The Bryce Trail makes a relatively steep drop to the col between Cathedral and White Horse.  And of course, this meant I'd have a steep ascent on the return leg of my journey!  Upon arriving at the col, I picked up the White Horse Ledge Trail.  After a short and moderately steep climb, I arrived at White Horse Ledge where I could look back and see some of the rocky outcroppings on Cathedral Ledge (next photo).

From here, I could also peer down over the edge of the ledge and see Echo Lake (next photo).

Another nice vista was seen looking over the top of Cathedral Ledge with Humphrey's Ledge off in the distance, and the U-shaped Carter Notch visible on the horizon (next photo).

It was somewhat surprising that there was still some lingering autumn color, especially since we essentially have no color remaining near my home in Bethlehem which is just a short 40 minute drive to these ledges.

Not only were autumn colors visible in the distant views, but there were also colorful scenes literally right at your feet, such as those shown in the next two snapshots.

From White Horse Ledge I hiked a short distance to a spot near the junction of the Red Ridge Link trail.  This side-trip enabled me to get a view of the Moat Mountain Range.  However, I was looking directly into the sun which was low in the western sky.  The next snapshot was the best I could do under those unfavorable lighting conditions.

Well, as indicated earlier, the return leg of my journey was merely a retracing of the route that I had taken on the outbound leg.   Once I arrived back at my starting point on Cathedral Ledge, I hiked the couple hundred yards to the viewpoints.  One of my photos taken from here is shown below.   It shows the U-shaped Carter-Notch on the horizon over the top of Humphrey's Ledge which is mostly obscured by afternoon shadows.  It's a view that is similar to that seen from White Horse Ledge, but it is a slightly different perspective.

After completing my brief visit atop Cathedral Ledge I hopped into the car and drove down the auto road.  Since I still had about 15 minutes to spare, I parked at the base of the ledge and did a brief jaunt along one of the rock climbing trails to get a look at this massive hunk of rock from the bottom.   The next two snapshots show my "views from the bottom".

To sum it up, this was one of my better Wednesday wanderings.  It fit perfectly into my timeframe, and it was an unexpected bonus to experience a bit more autumn color before it disappears completely.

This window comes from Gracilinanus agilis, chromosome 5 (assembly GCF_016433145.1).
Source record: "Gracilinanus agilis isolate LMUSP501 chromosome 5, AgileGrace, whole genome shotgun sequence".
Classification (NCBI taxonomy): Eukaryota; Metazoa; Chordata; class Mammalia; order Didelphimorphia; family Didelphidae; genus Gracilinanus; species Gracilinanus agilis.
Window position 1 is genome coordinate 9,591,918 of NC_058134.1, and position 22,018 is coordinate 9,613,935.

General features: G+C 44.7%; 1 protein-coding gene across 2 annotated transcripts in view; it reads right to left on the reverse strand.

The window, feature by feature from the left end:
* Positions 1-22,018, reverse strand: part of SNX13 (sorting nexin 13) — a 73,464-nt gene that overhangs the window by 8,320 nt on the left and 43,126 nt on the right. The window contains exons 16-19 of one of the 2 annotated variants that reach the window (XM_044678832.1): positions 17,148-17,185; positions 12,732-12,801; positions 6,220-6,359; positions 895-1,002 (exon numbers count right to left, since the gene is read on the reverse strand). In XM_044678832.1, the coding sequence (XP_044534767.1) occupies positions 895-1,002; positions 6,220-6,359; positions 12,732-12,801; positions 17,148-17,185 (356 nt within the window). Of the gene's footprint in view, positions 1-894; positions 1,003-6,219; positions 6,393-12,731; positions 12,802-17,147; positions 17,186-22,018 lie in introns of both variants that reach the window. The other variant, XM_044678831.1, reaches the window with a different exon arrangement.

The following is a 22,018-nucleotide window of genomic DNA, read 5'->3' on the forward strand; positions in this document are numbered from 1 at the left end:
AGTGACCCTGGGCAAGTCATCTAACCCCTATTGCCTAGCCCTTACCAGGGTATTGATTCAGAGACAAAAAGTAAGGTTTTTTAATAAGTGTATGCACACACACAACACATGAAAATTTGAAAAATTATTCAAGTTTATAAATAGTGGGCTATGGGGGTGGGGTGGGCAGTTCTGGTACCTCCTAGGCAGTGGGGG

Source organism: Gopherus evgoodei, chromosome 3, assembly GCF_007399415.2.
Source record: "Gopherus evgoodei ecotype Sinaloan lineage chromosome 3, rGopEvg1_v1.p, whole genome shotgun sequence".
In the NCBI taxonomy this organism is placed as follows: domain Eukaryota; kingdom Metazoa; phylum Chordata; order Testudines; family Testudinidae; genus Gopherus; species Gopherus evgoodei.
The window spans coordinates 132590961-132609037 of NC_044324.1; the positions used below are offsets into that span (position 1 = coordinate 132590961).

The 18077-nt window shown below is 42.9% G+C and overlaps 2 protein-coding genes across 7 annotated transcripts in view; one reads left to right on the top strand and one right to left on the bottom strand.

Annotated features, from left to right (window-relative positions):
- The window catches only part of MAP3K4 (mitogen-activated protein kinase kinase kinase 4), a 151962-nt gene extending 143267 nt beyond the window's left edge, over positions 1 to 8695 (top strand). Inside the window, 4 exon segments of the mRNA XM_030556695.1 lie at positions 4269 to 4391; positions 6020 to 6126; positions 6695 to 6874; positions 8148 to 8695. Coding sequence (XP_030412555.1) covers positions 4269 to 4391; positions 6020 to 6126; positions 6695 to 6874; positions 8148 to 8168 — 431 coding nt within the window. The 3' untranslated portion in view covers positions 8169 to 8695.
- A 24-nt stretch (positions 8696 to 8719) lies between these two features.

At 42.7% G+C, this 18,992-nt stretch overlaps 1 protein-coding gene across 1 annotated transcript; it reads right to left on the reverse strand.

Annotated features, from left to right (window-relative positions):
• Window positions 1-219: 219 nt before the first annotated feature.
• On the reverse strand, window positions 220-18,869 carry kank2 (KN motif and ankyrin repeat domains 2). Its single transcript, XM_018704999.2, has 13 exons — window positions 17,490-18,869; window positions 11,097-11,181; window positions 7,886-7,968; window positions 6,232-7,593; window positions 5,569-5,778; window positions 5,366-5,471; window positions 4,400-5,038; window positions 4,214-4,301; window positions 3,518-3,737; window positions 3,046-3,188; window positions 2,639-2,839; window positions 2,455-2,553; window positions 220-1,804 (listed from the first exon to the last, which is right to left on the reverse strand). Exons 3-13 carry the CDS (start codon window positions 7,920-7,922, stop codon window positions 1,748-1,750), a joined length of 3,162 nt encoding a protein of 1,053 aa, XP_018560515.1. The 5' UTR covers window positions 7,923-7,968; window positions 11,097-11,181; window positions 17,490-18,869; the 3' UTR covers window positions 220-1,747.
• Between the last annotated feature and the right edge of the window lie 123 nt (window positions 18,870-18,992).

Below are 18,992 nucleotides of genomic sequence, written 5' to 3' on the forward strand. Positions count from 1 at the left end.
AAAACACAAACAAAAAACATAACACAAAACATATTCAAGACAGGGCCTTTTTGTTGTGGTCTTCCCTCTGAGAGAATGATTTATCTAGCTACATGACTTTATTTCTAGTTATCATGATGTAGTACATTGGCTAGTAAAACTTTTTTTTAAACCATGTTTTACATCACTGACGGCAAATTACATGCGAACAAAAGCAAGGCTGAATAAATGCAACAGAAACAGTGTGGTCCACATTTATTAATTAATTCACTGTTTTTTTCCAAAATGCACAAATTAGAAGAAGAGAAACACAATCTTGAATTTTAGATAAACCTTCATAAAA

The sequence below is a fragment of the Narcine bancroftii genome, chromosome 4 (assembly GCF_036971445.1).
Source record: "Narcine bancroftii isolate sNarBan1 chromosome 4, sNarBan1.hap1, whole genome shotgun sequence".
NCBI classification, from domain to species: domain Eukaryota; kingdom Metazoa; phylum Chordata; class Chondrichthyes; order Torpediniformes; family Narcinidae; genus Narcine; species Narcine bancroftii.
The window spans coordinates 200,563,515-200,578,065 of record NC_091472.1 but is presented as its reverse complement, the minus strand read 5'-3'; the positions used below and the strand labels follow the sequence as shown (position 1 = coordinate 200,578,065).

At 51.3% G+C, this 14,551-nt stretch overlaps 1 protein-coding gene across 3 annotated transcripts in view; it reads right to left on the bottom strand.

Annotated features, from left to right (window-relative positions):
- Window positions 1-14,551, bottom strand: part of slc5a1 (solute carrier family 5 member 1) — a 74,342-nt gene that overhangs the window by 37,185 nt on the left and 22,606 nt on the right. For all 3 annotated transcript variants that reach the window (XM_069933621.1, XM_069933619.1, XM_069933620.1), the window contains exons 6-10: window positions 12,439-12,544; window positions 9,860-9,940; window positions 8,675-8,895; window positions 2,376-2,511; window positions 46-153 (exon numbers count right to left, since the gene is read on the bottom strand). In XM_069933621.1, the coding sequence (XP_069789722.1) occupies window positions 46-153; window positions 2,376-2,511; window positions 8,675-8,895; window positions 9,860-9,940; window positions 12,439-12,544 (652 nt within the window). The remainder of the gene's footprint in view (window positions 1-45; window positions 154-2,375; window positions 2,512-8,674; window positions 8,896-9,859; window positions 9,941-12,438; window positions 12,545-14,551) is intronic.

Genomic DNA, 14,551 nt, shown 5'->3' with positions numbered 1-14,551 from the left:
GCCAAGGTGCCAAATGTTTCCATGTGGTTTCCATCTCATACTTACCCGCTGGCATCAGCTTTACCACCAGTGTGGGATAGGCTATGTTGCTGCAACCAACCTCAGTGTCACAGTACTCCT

07 November 2011

Cone Mountain: A Next-Door Neighbor to Welch-Dickey Mountains

Since the mid 1800s there have been hiking trails in the Waterville Valley area of New Hampshire.  One very popular trek is a loop hike that goes over Welch Mountain and Dickey Mountain (known collectively as simply Welch-Dickey). Located very nearby is a lesser-known peak named Cone Mountain which is separated from Welch-Dickey only by the narrow corridor known as Dickey Notch.

With the reduced daylight hours of late autumn, I'm now looking for shorter hiking adventures.  I'd briefly considered hiking the 4.4 mile Welch-Dickey Loop trail on this beautiful day of 07-November.  However, it had been awhile since I'd visited Cone Mountain and so I opted to go there instead.  There are no hiking trails leading to this mountaintop, but it can be accessed by a relatively short and easy bushwhack.

For anyone who is unfamiliar with this location, shown below is a photo of the map that is posted at the trailhead for the Welch-Dickey Trail.  Cone Mountain is circled in red. (NOTE: Clicking on any photo in this report will slightly enlarge it.)

Regarding my approach route to Cone Mountain, I used the Brown Ash Swamp Bike Trail.  It diverges from the Welch-Dickey Loop Trail at the junction shown in the next photo.  This bike trail traverses the Dickey Notch and provides a link to Mill Brook Road in the Thornton area.

I followed the Brown Ash Swamp Bike Trail to a point where I could head westward on public land to reach Cone Mountain.  There are sizeable chunks of private land in this area (as shown in white on the above map).   Actually, I purposely went further north on the bike trail than was necessary.  Going the extra distance enabled me to include a visit to a ledge at the northeastern end of a ridge leading up to the summit.

Most readers would probably agree that regardless of whether you're hiking on a trail or bushwhacking, the journey itself is often as delightful as the destination.  For this particular trek, there were picturesque scenes along the route such as shown in the next two snapshots.  The first one shows a beaver pond, and the second photo is simply a typical scene while bushwhacking through the open woods en route to the summit of Cone Mountain.

In terms of sweeping vistas of distant mountains, the ledge at the beginning of my climb provided nice views toward the Franconia Range (first photo), and Mt. Moosilauke (second photo).

From the summit of Cone Mountain, there are views similar to those shown above.  In addition, there is a nice view looking eastward toward nearby Welch-Dickey, plus the more distant peaks in the Sandwich Range.

Although Cone Mountain has no actual trail leading to it, the summit has a very impressive cairn which is a real work of art.   There must be an interesting story behind the construction of this masterpiece.  And, as you will also note in the snapshot shown below, the architect even included a stone bench to compliment this structure!

To sum it up, although this adventure was short in terms of time and distance, I still found it to be a very satisfying romp in the woods.


01 November 2011

Another Vermont Jaunt: Spruce Mountain and Peacham Bog

New hiking venues have opened up to me now that I've made the brilliant "discovery" that there are areas in eastern Vermont that require no more driving time than many of the areas where I hike in NH.  So, after a morning appointment in Littleton, NH on 01-November, I drove to I-93 and headed westward for another jaunt in Vermont.